In operation, the filter cartridge 812 is screwed onto the corresponding nipple 810 or 1118, and fluid is pumped through an inlet, such as inlet 830 or 1102. The filter continues to operate normally until such time as it requires renewal. The filter cartridge 812 is then unscrewed to detach it from the corresponding nipple 810 or 1118, which removes the plug 802 or plug body 1112 from reservoir 828. The detached filter is retained in position until such time as drainage ceases into reservoir 828. Any fluids draining from the respective filter heads are captured in the reservoir 828. Cap 1000 is then placed into position covering the reservoir 828 and rotated to form a seal. The filter cartridge 812, along with its contents, is then handled for proper disposal.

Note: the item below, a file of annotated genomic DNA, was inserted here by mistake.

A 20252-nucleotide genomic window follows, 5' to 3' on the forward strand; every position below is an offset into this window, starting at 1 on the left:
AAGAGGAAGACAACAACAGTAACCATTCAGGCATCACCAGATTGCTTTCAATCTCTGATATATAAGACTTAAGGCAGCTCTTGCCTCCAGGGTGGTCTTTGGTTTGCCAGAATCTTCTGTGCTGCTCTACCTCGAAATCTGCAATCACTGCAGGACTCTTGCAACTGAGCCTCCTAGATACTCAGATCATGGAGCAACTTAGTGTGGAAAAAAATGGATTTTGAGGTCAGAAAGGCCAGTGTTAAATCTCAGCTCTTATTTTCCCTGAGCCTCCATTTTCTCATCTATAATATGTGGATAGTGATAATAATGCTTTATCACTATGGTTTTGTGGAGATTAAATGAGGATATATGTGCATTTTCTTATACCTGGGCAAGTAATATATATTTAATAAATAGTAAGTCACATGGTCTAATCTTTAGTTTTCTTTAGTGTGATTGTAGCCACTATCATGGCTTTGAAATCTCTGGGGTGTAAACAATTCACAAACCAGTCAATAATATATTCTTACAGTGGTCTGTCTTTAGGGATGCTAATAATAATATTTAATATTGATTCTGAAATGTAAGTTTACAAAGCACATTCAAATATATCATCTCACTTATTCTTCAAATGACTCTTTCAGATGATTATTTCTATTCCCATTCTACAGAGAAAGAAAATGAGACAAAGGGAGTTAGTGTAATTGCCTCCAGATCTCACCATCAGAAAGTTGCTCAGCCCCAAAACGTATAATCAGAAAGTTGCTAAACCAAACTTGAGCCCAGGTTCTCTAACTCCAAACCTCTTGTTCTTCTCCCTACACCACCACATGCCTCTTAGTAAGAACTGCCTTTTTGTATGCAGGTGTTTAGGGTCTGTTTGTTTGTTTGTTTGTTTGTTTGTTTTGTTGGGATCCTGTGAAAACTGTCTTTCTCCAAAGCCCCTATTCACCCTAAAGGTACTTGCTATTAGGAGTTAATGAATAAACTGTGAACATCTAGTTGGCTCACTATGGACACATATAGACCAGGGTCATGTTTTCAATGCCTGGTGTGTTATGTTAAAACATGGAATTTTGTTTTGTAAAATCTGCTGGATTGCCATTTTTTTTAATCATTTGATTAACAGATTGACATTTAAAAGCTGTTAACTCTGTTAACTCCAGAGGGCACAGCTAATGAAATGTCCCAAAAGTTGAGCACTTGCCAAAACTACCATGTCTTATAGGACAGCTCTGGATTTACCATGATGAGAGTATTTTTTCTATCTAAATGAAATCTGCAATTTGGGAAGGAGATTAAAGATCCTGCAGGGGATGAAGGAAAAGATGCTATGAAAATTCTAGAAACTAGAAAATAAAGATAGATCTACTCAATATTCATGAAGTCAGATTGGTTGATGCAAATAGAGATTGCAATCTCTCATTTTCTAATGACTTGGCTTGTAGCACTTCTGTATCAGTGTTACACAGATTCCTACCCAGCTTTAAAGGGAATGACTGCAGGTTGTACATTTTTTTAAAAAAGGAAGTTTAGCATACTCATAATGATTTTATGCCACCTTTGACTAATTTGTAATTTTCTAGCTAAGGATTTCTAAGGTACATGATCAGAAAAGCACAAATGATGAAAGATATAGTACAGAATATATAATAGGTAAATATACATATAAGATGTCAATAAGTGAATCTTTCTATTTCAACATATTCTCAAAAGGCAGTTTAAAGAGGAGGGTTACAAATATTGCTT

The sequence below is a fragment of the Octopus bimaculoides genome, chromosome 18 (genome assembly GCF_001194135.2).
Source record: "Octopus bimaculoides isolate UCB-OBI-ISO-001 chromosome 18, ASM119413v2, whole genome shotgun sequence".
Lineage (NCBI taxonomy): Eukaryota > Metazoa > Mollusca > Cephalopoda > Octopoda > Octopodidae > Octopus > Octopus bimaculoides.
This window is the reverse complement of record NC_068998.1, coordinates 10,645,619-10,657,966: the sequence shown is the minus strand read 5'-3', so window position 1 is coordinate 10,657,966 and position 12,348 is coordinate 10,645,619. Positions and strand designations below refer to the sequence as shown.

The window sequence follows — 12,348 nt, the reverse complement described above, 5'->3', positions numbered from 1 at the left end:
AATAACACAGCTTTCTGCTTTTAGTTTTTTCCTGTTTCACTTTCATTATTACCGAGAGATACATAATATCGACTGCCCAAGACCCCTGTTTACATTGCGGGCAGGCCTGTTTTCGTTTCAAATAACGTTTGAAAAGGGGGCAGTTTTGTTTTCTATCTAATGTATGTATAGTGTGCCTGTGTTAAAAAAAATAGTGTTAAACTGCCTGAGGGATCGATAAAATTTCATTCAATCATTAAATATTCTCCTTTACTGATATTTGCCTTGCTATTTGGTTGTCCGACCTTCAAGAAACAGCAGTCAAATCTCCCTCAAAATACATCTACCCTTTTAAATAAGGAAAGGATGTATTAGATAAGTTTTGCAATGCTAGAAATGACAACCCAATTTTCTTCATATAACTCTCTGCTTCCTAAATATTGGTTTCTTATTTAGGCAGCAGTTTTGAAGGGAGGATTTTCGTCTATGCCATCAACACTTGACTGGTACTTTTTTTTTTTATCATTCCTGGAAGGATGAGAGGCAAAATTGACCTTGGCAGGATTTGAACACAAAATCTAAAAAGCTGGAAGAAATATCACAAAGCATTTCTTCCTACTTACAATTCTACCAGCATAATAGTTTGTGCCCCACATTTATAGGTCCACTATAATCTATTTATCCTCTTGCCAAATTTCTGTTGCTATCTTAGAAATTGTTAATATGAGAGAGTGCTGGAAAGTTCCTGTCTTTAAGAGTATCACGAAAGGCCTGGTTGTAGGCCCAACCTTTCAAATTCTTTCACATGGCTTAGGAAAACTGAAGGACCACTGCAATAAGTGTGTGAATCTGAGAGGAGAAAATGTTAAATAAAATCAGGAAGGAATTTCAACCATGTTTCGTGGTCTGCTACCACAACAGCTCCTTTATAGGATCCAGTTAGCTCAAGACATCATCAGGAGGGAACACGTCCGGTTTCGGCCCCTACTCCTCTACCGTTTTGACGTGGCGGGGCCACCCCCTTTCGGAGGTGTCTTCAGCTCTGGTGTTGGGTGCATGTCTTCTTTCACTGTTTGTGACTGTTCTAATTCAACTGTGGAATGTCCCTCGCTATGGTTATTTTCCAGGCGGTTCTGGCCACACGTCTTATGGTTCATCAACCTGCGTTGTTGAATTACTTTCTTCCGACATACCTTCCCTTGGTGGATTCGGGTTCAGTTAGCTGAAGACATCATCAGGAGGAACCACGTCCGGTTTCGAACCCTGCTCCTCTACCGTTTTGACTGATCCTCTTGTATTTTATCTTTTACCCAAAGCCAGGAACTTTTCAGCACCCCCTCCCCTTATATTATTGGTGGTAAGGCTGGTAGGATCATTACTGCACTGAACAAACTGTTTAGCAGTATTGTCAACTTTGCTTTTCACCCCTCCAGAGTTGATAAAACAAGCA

EXAMPLE 1 Air Separation Test

Tests were conducted on four (4) commercially available fuel filters to determine the level of air separation qualities under various flow conditions and the feasibility of using these filters on an air separation device such as the FUEL PREPORATOR®. The filters were tested on a comparative basis to establish their relative effectiveness under conditions of normal flow and to establish flow limitations that might be attributed to a particular filter design. A similar test was conducted on the FUEL PREPORATOR® with the Fleetguard's model FP-805 filter. The results of these tests were to be compared with the data obtained from similar tests performed on the newly designed air separation device with the improved and enhanced features of the fuel delivery system.